Charlotte DWI Lawyer Brad Smith answers the question: “What am I obligated to do if I’ve been pulled for Drinking and Driving?”
You probably know that driving under the influence of alcohol can get you in trouble with the law, but in North Carolina, you can also face criminal charges if you are a passenger in a vehicle operated by an intoxicated driver.
Charlotte Criminal Lawyer Brad Smith answers the question: “I was found not guilty of a charge, buy my record still shows the charge. What is going on?”
Embezzlement is a form of securities fraud. It is widely known as a ‘white-collar’ crime. The State of North Carolina can charge someone with embezzlement if it believes he or she stole money for personal gain while in a position of authority. The most common example of embezzlement occurs when an employee misappropriates funds that belong to his or her employer.
Charlotte Criminal Lawyer Brad Smith answers the question: “What happens if I am convicted of a DUI or DWI in Charlotte North Carolina?”
We all have heard the stories of families losing loved ones to those who have driven under the influence of alcohol or drugs, or drivers losing their own lives because they drove while impaired. These are sad stories and serve as a cautionary tale of avoiding impaired driving. Nevertheless, drivers in North Carolina are frequently charged with driving while impaired (DWI). Depending on whether this is your first time being charged with a DWI, or if it is a second or subsequent offense, the penalties for a DWI can be steep. In addition to fines and jail time that those convicted of DWI face, there are other ramifications of this criminal conviction that impact them for the rest of their lives. For additional resources regarding DWI click HERE.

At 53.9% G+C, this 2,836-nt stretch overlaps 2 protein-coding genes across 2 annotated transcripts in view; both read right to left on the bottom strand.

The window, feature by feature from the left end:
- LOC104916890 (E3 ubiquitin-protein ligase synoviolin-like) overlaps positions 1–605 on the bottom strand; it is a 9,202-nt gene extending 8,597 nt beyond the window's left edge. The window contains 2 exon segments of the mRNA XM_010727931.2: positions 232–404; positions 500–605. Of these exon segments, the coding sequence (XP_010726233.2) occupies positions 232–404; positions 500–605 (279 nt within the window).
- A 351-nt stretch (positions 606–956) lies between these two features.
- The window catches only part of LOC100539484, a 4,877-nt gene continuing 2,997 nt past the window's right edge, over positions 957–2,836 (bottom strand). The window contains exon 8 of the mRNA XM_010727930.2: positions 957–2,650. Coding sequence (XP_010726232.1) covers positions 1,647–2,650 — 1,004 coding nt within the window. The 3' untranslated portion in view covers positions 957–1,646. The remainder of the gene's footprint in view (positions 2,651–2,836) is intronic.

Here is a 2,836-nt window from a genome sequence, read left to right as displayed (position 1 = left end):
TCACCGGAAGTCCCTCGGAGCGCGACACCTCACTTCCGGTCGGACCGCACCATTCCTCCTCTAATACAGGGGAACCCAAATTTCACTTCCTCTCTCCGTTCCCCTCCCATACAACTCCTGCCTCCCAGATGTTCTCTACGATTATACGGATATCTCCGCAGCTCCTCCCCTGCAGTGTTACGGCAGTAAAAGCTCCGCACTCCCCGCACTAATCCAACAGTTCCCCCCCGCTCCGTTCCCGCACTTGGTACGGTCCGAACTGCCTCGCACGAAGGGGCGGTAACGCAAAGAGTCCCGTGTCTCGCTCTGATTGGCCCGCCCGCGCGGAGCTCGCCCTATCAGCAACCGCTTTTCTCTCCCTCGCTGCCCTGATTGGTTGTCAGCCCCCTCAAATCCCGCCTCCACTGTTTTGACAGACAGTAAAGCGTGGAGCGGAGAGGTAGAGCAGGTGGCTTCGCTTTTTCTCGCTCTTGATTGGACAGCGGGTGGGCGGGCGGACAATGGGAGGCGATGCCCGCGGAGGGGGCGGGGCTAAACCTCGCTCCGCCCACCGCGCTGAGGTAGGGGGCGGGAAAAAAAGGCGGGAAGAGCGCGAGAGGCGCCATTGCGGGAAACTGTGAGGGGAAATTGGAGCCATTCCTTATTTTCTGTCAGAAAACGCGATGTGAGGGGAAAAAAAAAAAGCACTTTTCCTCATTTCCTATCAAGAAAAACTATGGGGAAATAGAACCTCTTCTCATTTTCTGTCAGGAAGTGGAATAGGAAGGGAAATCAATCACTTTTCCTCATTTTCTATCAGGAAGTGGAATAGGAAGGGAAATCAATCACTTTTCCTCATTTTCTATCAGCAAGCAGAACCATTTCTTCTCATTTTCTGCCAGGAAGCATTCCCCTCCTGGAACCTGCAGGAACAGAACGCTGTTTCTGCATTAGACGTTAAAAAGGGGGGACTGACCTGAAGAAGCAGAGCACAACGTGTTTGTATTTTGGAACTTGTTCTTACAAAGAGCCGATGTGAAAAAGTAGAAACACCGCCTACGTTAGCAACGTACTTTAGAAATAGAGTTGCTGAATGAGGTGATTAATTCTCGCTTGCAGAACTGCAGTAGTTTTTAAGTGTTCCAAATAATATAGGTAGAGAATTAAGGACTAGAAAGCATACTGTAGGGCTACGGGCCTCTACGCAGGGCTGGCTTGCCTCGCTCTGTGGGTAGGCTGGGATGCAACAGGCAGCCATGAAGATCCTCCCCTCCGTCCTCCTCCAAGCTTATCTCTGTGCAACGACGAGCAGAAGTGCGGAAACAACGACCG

Charlotte Criminal Lawyer Brad Smith answers the question: “If I have an outstanding warrant, what should I do?”
We have discussed bail before. Specifically, we have discussed the ways in which the current bail system in place in many states is designed in such a way that disadvantages the poor and minority communities. The bail system allows those with money or access to money to avoid incarceration, while punishing those without financial resources by remaining behind bars. Many argue bail is even worse than simply inequitable, it reinforces and even exacerbates financial disparities in the criminal justice system. When a poor person is not able to make bail, he or she will then spend weeks or months behind bars awaiting trial. During this time he or she will likely become unemployed and create substantial hardship for the family left behind, making it even harder to reintegrate as a productive member of society.